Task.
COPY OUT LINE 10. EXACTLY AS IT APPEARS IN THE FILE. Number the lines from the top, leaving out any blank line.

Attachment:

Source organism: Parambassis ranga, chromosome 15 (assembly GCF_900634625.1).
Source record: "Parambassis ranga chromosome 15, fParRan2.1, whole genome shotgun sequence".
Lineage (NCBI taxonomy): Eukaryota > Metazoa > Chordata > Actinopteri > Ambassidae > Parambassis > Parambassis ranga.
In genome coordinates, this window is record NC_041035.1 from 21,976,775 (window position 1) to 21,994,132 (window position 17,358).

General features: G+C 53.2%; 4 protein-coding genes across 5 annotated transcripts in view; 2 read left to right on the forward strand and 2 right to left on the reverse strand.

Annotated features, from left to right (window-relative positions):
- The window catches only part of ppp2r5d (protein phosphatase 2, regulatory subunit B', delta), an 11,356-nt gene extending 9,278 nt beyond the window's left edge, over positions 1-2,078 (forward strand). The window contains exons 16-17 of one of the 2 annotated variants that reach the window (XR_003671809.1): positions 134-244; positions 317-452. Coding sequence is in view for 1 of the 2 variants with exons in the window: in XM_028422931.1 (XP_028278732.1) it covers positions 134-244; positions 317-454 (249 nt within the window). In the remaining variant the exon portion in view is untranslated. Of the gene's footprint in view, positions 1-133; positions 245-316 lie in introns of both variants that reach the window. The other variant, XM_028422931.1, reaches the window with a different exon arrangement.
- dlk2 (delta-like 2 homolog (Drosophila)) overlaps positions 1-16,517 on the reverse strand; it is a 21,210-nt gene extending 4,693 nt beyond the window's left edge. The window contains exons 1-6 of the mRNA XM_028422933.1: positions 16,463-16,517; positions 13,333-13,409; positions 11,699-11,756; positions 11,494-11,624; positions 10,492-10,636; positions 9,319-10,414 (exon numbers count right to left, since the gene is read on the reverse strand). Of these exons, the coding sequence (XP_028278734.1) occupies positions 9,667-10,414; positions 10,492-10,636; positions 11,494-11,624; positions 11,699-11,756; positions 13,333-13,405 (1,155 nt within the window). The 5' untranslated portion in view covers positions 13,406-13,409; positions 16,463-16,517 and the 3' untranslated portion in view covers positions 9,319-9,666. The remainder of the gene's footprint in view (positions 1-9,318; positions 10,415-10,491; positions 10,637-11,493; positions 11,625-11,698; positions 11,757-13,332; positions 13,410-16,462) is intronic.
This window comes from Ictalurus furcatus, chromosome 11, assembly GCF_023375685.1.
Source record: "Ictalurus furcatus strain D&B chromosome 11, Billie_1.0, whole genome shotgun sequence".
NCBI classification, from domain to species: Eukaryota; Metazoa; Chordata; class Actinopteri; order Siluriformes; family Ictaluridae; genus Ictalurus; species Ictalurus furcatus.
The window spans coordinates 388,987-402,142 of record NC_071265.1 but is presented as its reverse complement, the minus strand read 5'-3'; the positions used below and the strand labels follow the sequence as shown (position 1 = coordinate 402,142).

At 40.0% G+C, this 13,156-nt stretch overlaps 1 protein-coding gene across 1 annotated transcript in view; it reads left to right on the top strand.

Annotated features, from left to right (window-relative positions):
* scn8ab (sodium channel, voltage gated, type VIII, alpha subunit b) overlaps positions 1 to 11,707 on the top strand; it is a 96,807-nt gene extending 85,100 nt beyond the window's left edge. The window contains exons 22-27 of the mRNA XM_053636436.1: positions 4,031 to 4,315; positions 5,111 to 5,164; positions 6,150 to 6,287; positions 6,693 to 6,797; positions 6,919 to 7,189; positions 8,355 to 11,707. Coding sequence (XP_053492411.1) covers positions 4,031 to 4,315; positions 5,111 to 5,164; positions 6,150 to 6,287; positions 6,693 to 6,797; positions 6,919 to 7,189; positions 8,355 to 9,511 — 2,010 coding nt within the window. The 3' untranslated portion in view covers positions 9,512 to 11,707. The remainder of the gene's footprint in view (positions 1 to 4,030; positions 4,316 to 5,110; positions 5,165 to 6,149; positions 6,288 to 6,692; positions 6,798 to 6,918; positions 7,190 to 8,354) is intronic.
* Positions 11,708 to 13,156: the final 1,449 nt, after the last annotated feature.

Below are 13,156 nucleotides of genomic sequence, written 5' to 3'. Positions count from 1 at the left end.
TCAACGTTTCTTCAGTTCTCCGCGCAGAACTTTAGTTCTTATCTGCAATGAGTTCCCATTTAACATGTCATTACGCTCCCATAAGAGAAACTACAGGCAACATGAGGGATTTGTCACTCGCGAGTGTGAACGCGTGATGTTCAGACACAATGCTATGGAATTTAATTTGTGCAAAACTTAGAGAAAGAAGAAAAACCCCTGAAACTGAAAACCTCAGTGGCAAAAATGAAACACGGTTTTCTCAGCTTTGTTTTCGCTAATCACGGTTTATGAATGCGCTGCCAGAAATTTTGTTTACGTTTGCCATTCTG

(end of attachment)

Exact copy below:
Source record: "Ictalurus furcatus strain D&B chromosome 11, Billie_1.0, whole genome shotgun sequence".